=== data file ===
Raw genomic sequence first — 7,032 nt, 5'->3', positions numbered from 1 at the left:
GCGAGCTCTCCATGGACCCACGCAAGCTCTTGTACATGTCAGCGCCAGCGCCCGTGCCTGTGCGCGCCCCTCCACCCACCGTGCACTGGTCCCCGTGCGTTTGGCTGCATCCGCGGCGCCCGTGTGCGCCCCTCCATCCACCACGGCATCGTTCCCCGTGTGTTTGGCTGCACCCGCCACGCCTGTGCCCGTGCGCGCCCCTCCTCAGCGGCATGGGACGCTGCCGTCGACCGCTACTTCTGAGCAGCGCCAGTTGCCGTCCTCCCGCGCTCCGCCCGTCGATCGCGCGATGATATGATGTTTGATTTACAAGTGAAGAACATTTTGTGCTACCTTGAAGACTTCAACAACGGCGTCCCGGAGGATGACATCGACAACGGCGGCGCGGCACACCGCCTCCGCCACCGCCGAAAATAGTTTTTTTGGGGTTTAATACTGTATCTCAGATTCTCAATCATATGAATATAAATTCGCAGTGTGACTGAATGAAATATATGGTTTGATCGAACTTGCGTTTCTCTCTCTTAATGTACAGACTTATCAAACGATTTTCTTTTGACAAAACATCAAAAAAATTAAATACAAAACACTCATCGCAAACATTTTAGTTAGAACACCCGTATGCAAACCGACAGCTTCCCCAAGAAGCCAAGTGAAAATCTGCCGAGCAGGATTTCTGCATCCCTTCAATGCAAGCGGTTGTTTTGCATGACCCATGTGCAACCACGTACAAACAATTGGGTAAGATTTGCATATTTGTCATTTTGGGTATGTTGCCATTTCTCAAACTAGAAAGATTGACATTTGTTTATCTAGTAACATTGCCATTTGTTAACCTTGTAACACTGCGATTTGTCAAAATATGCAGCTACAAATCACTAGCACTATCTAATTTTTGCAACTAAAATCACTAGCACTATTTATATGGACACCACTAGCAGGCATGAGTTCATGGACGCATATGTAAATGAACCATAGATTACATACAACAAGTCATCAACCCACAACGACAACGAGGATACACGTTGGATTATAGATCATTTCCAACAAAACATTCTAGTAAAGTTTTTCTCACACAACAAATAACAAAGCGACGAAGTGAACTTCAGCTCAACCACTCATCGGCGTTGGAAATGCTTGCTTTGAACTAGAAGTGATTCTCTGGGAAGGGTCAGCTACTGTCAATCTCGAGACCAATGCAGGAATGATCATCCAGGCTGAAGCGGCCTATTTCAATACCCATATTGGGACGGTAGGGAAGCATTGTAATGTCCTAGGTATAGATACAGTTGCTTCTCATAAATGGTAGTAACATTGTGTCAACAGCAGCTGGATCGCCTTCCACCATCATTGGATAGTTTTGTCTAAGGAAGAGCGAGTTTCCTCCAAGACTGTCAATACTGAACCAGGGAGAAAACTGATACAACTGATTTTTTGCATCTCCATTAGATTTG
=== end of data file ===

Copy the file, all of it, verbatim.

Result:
Raw genomic sequence first — 7,032 nt, 5'->3', positions numbered from 1 at the left:
GCGAGCTCTCCATGGACCCACGCAAGCTCTTGTACATGTCAGCGCCAGCGCCCGTGCCTGTGCGCGCCCCTCCACCCACCGTGCACTGGTCCCCGTGCGTTTGGCTGCATCCGCGGCGCCCGTGTGCGCCCCTCCATCCACCACGGCATCGTTCCCCGTGTGTTTGGCTGCACCCGCCACGCCTGTGCCCGTGCGCGCCCCTCCTCAGCGGCATGGGACGCTGCCGTCGACCGCTACTTCTGAGCAGCGCCAGTTGCCGTCCTCCCGCGCTCCGCCCGTCGATCGCGCGATGATATGATGTTTGATTTACAAGTGAAGAACATTTTGTGCTACCTTGAAGACTTCAACAACGGCGTCCCGGAGGATGACATCGACAACGGCGGCGCGGCACACCGCCTCCGCCACCGCCGAAAATAGTTTTTTTGGGGTTTAATACTGTATCTCAGATTCTCAATCATATGAATATAAATTCGCAGTGTGACTGAATGAAATATATGGTTTGATCGAACTTGCGTTTCTCTCTCTTAATGTACAGACTTATCAAACGATTTTCTTTTGACAAAACATCAAAAAAATTAAATACAAAACACTCATCGCAAACATTTTAGTTAGAACACCCGTATGCAAACCGACAGCTTCCCCAAGAAGCCAAGTGAAAATCTGCCGAGCAGGATTTCTGCATCCCTTCAATGCAAGCGGTTGTTTTGCATGACCCATGTGCAACCACGTACAAACAATTGGGTAAGATTTGCATATTTGTCATTTTGGGTATGTTGCCATTTCTCAAACTAGAAAGATTGACATTTGTTTATCTAGTAACATTGCCATTTGTTAACCTTGTAACACTGCGATTTGTCAAAATATGCAGCTACAAATCACTAGCACTATCTAATTTTTGCAACTAAAATCACTAGCACTATTTATATGGACACCACTAGCAGGCATGAGTTCATGGACGCATATGTAAATGAACCATAGATTACATACAACAAGTCATCAACCCACAACGACAACGAGGATACACGTTGGATTATAGATCATTTCCAACAAAACATTCTAGTAAAGTTTTTCTCACACAACAAATAACAAAGCGACGAAGTGAACTTCAGCTCAACCACTCATCGGCGTTGGAAATGCTTGCTTTGAACTAGAAGTGATTCTCTGGGAAGGGTCAGCTACTGTCAATCTCGAGACCAATGCAGGAATGATCATCCAGGCTGAAGCGGCCTATTTCAATACCCATATTGGGACGGTAGGGAAGCATTGTAATGTCCTAGGTATAGATACAGTTGCTTCTCATAAATGGTAGTAACATTGTGTCAACAGCAGCTGGATCGCCTTCCACCATCATTGGATAGTTTTGTCTAAGGAAGAGCGAGTTTCCTCCAAGACTGTCAATACTGAACCAGGGAGAAAACTGATACAACTGATTTTTTGCATCTCCATTAGATTTG